Physical Rehabilitation for Dogs with IVDD

Bixby from WAG

IVDD is one of the most commonly treated diseases in Canine Rehabilitation. Intervertebral Disc Disease (IVDD) occurs when the cushioning discs between the vertebrae of the spinal column either bulge or burst (herniate) into the spinal cord space. This can occur in dogs of all ages. Most commonly occurring in short legged breeds such as Dachshunds, Beagles and Lhasa Apsos. Although, any breed may be affected. Your dog’s discs are subject to a number of degenerative conditions and forces that predispose them to bulge or rupture over time. So exactly how does Physical Rehabilitation help these pups in need?

Treatment of IVDD

Renee_Physical_Therapy

Your dog’s IVDD treatment options will depend on how severely they are affected. If your pet can not walk due to disc compression on the spinal cord this is an emergency situation. Immediately schedule an exam and discussion with your Veterinarian. There are two common approached to IVDD treatment. Surgical intervention is necessary in cases where the spinal cord is severely compressed. Pets not as severely affected can look at Conservative Management options. We’re going to focus on Conservative Management where Physical Rehabilitation comes into play.

Physical Therapy for IVDD

Max from Niagra Canine Conditioning Centre

If Physical Rehabilitation is recommended as part of your pet’s treatment plan, go for it! The benefits rehab can have are tremendous. Expect to start with a rehab consult. Your therapist will examine your pet and see exactly which treatments will help. In this consult the therapist will be assessing your pet’s pain level, strength, balance, mobility and proprioception. Proprioception is how aware your pet is of their paws. Compression on the spinal cord can interrupt the signal from their brain to their paws and make their reaction times slower causing them to knuckle or drag their feet. Once all these items are assessed, a rehab treatment plan will be recommended. Most of the time rehab will include sessions with a therapist and at home exercises. Do your homework. Home exercises are SUPER important to your pet’s recovery.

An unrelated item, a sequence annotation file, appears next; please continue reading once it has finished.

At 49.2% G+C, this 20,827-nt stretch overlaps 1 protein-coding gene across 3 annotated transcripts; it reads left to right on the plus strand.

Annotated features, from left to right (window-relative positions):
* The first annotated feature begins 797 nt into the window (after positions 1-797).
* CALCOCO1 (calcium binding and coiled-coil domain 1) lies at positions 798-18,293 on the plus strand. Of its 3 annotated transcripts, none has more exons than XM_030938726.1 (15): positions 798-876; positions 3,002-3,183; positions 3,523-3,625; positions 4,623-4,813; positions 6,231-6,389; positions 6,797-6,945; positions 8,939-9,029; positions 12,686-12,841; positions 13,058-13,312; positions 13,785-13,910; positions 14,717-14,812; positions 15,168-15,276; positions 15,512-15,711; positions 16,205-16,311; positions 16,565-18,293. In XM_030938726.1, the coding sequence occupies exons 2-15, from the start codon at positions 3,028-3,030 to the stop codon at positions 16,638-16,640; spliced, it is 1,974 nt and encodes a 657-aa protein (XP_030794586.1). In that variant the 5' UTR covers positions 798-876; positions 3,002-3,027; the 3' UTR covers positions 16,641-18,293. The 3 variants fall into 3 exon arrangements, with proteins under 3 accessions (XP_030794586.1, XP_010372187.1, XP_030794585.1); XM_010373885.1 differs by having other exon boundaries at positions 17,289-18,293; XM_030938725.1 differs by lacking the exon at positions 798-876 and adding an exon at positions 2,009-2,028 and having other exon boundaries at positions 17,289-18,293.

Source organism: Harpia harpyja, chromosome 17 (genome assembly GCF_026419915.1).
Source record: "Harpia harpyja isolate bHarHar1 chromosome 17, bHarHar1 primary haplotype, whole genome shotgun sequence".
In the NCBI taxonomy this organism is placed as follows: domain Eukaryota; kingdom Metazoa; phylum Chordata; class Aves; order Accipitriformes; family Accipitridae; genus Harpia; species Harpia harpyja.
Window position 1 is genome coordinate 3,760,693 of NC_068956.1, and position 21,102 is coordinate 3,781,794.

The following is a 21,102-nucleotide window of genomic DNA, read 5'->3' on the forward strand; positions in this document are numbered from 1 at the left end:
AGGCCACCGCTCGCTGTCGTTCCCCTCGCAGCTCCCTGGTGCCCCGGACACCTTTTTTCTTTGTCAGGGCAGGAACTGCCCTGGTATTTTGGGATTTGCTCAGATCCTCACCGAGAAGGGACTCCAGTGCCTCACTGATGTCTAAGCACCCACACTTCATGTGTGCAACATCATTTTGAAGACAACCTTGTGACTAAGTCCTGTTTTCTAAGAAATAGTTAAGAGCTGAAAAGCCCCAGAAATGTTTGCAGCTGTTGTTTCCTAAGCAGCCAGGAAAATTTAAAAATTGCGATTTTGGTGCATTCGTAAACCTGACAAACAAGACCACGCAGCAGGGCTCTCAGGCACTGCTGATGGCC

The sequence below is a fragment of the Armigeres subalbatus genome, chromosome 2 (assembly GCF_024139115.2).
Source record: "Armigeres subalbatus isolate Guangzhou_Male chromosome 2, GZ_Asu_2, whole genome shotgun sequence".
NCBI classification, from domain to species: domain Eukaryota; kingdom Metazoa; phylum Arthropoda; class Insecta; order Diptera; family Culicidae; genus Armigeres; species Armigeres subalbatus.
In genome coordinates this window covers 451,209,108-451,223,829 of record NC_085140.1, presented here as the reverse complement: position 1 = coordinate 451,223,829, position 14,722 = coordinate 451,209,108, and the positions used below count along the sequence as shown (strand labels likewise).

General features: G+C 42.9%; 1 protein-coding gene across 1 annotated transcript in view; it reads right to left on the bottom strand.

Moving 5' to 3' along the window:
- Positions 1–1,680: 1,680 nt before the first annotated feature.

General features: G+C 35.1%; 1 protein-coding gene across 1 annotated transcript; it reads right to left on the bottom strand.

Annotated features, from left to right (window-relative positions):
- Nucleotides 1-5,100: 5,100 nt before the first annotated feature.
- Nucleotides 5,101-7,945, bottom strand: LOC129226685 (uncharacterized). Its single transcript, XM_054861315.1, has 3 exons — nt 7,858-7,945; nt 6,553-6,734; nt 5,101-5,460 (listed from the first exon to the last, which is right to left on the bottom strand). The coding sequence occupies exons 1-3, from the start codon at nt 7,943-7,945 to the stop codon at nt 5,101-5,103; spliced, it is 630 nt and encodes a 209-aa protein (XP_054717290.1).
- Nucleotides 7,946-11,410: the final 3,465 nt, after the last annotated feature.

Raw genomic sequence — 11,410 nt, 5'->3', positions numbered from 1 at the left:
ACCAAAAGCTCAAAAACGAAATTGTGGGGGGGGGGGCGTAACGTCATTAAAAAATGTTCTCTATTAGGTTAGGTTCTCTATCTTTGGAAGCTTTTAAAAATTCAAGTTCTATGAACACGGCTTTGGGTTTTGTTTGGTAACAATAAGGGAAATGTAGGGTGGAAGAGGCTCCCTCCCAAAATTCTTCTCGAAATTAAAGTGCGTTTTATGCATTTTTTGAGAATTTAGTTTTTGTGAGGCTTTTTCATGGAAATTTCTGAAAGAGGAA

Benefits of Physical Therapy for IVDDFaith from CanineRehab TampaBay

The benefits of Physical Rehabilitation not only in treating IVDD but many other conditions are incredible. Strength, balance, mobility, weight bearing, gait retraining and proprioception improvement just to name a few.

Items such as balance discs, wobble boards, exercises, manual therapy, Laser Therapy and Hydrotherapy are just a few tools in a therapist’s bag to get your pet back on their feet. Pets affected by IVDD which may not be able to stand can regain strength and learn how to walk again under the guidance of a therapist. Laser therapy can ease the pain caused by IVDD. Massage and stretching for treats can also help relieve pain. Your rehab therapist will design a conservative approach specifically for your pet’s needs.

IVDD Guide

Do Your Physical Therapy Homework

Lift N Step Harness

Physical Rehabilitation can work wonders for pets suffering from IVDD. Of course, every pet is different. So, the amount of time spent in rehab will depend on your pet’s condition and their progress. The at home exercises prescribed by your therapist play a crucial role in your pet’s recovery. Non-slip flooring, traction booties and other assistive devices such as slings or back supports may help your pet during the recovery process.

Speaking as a therapist, there’s nothing more rewarding then playing a role in a pet learning how to walk again. Or the smile on an owner’s face when they see their pet walking in the underwater treadmill for the first time in weeks. The goal of Physical Rehabilitation is to aide pets in their recovery using a conservative approach that rewards hard work with treats and love. There’s no better job than being a Canine Rehabilitation Therapist.

Thank you to Renee Mills, CCRP, for writing this guest blog post.

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5 thoughts on “Physical Rehabilitation for Dogs with IVDD

  1. Hi. Great post. But we don’t have physiotherapist for dogs in India. Can we do some exercises at home. Pls guide us which ones and how?

  2. At what stage can physiotherapy be done? Our dog is on his second day of crate rest, the vet seems to think it’s a minor case, he appears to be worse today , although that can be us in panic mode

    1. Hi Kelly,

      Every case is different, it’s best to to follow the course of treatment recommended by your Veterinarian. If you are seeing anything that is concerning with your dog’s healing progress I would recommend reaching out to your Vet. You know your dog best, advocate for them. There is nothing wrong with keeping your Vet apprised of your dog’s condition, they will let you know if it’s something to worry about or a normal part of the healing process.

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